Poetry might not be the first thing you think of when you think of the Internet. But Plume, a new poetry journal, has flourished on the Web, thanks to its founder and editor, St. Petersburg resident Daniel Lawless.
In the year since its inception, Plume has published original work by an international roster of contemporary poets, including such literary heavyweights as Rae Armantrout, Charles Bernstein, Lydia Davis, Tess Gallagher and Paul Muldoon.
"People have been so generous, it's just unbelievable," says the soft-spoken Lawless.
He decided to create Plume after encouragement from Jason Cook, owner of Ampersand Books, an independent press in Gulfport. Lawless says he placed requests for submissions at other poetry journals online last year. "Within three hours, I had a poem from Alicia Ostriker," a noted feminist poet and National Book Award finalist. Soon after, he had one from Charles Bernstein, a poet, scholar and fellow of the American Academy of Arts and Sciences.
Plume was on its way. It has now published 14 monthly issues at its elegantly designed website, plumepoetry.com. The site, Lawless says, gets about 2,000 visitors per month. Each issue features 12 poems contributed by poets from around the world. Many of the poets are American, but others live in Macedonia, Taiwan, Ireland, Ukraine — a global roster.
That international scope is just what Lawless had in mind. Lawless grew up in Louisville, Ky., and was swept away as a teenager by a love for modern poetry. His "Eurocentric" tastes led him to such writers as E.M. Cioran, a Romanian philosopher and essayist; surrealists such as Andre Breton and Paul Eluard; and a variety of other modern poets whose work, Lawless says, exemplifies "knee-slapping bleakness."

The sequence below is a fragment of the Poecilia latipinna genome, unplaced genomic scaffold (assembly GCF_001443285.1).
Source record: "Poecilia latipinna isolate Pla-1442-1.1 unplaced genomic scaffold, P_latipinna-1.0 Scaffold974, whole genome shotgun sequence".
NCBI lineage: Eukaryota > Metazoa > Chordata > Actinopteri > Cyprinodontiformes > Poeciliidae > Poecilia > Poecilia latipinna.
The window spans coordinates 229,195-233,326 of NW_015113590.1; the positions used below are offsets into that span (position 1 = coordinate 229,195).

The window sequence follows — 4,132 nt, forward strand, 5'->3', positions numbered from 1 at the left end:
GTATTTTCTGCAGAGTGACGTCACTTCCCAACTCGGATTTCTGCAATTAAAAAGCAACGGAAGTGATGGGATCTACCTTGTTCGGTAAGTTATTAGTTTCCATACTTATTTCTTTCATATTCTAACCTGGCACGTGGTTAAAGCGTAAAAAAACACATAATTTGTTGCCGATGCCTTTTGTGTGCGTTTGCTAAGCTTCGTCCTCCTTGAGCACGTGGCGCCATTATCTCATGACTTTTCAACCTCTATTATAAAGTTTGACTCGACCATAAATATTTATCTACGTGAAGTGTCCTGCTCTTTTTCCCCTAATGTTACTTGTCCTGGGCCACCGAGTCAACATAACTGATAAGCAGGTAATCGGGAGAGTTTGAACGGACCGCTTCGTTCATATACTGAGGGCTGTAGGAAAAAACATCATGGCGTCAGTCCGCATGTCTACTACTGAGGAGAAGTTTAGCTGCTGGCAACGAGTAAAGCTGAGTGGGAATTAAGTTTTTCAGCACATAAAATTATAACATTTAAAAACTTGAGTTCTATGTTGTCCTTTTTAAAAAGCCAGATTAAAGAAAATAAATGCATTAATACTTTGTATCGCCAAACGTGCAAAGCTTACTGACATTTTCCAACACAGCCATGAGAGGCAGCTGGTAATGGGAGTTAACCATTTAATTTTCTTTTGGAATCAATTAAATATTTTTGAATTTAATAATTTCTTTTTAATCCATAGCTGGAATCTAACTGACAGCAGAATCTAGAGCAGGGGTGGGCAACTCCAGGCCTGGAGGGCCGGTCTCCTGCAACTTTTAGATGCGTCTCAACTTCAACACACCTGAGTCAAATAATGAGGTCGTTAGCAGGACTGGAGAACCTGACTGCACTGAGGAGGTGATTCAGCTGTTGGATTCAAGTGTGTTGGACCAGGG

Lawless earned a master's degree in English and creative writing at the University of Louisville and taught in France and England before joining the faculty at St. Petersburg College, where he is a professor in the English department — and teaches his classes in online formats, too.
Starting up a literary journal used to be a fairly expensive proposition, usually requiring affiliation with a university or some other funding source to cover printing and mailing costs. Publishing one on the Web means costs are "minimal," Lawless says, minimal enough that he's been able to do it independently.
And now Plume has come full circle from digital to print. The Plume Anthology of Poetry 2012, its first print collection, will be published in September by Pequod Books. The book features more than 70 poems, most gathered from Plume's first year, some new, by a remarkable array of prize-winning poets.
It also features a dozen poems by M. Vasalis, a Dutch poet and psychoanalyst who died in 1998. Her poems are printed on facing pages in Dutch and in English translations, by David Young and Fred Lessing. (Other poems in the collection that are translated also include their original versions, such as those by Taiwanese poet Hsia Yu, whose poems appear both in English and Chinese.)
"It's really been amazing," Lawless says of the response to Plume. "I think poets are just happy to have their work be read."
Colette Bancroft can be reached at firstname.lastname@example.org or (727) 893-8435.